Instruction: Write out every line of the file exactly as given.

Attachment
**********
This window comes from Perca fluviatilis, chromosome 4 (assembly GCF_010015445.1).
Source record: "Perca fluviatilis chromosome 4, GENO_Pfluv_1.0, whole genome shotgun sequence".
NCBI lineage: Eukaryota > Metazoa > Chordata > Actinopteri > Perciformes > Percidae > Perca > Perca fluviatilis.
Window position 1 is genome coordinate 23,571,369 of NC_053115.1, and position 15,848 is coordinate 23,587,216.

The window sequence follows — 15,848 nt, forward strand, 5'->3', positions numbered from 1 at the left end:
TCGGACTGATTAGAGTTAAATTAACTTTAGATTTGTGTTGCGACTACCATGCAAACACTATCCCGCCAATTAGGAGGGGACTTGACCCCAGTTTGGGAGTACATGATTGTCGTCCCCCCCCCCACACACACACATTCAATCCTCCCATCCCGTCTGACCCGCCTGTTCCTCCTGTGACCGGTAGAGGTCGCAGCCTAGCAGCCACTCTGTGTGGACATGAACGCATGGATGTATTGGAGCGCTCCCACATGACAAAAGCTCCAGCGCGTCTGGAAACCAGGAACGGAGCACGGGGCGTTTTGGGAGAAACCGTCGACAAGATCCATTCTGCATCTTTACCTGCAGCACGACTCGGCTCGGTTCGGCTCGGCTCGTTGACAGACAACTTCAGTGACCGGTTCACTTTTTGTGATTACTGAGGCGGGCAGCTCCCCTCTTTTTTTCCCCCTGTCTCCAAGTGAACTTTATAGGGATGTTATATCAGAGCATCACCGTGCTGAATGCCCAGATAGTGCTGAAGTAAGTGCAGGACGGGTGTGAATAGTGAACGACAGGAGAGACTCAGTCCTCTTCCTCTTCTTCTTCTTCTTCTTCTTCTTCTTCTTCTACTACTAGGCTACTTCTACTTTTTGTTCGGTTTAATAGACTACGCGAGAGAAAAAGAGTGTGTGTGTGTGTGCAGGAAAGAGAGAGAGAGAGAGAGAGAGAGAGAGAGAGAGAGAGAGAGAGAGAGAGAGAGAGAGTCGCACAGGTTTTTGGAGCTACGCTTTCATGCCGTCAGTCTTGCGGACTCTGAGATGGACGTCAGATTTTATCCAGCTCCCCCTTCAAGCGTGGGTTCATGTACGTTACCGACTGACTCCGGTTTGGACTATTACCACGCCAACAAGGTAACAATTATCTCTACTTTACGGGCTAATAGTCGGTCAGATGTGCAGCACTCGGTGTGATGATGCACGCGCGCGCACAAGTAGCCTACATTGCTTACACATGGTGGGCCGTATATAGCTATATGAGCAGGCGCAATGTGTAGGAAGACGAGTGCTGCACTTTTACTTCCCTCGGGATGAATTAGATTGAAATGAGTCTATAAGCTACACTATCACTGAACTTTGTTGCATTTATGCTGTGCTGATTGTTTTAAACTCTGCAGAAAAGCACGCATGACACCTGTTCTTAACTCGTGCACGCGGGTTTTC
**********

This window comes from Perca fluviatilis, chromosome 4 (assembly GCF_010015445.1).
Source record: "Perca fluviatilis chromosome 4, GENO_Pfluv_1.0, whole genome shotgun sequence".
NCBI lineage: Eukaryota > Metazoa > Chordata > Actinopteri > Perciformes > Percidae > Perca > Perca fluviatilis.
Window position 1 is genome coordinate 23,571,369 of NC_053115.1, and position 15,848 is coordinate 23,587,216.

The window sequence follows — 15,848 nt, forward strand, 5'->3', positions numbered from 1 at the left end:
TCGGACTGATTAGAGTTAAATTAACTTTAGATTTGTGTTGCGACTACCATGCAAACACTATCCCGCCAATTAGGAGGGGACTTGACCCCAGTTTGGGAGTACATGATTGTCGTCCCCCCCCCCACACACACACATTCAATCCTCCCATCCCGTCTGACCCGCCTGTTCCTCCTGTGACCGGTAGAGGTCGCAGCCTAGCAGCCACTCTGTGTGGACATGAACGCATGGATGTATTGGAGCGCTCCCACATGACAAAAGCTCCAGCGCGTCTGGAAACCAGGAACGGAGCACGGGGCGTTTTGGGAGAAACCGTCGACAAGATCCATTCTGCATCTTTACCTGCAGCACGACTCGGCTCGGTTCGGCTCGGCTCGTTGACAGACAACTTCAGTGACCGGTTCACTTTTTGTGATTACTGAGGCGGGCAGCTCCCCTCTTTTTTTCCCCCTGTCTCCAAGTGAACTTTATAGGGATGTTATATCAGAGCATCACCGTGCTGAATGCCCAGATAGTGCTGAAGTAAGTGCAGGACGGGTGTGAATAGTGAACGACAGGAGAGACTCAGTCCTCTTCCTCTTCTTCTTCTTCTTCTTCTTCTTCTTCTTCTACTACTAGGCTACTTCTACTTTTTGTTCGGTTTAATAGACTACGCGAGAGAAAAAGAGTGTGTGTGTGTGTGCAGGAAAGAGAGAGAGAGAGAGAGAGAGAGAGAGAGAGAGAGAGAGAGAGAGAGAGAGAGAGAGTCGCACAGGTTTTTGGAGCTACGCTTTCATGCCGTCAGTCTTGCGGACTCTGAGATGGACGTCAGATTTTATCCAGCTCCCCCTTCAAGCGTGGGTTCATGTACGTTACCGACTGACTCCGGTTTGGACTATTACCACGCCAACAAGGTAACAATTATCTCTACTTTACGGGCTAATAGTCGGTCAGATGTGCAGCACTCGGTGTGATGATGCACGCGCGCGCACAAGTAGCCTACATTGCTTACACATGGTGGGCCGTATATAGCTATATGAGCAGGCGCAATGTGTAGGAAGACGAGTGCTGCACTTTTACTTCCCTCGGGATGAATTAGATTGAAATGAGTCTATAAGCTACACTATCACTGAACTTTGTTGCATTTATGCTGTGCTGATTGTTTTAAACTCTGCAGAAAAGCACGCATGACACCTGTTCTTAACTCGTGCACGCGGGTTTTC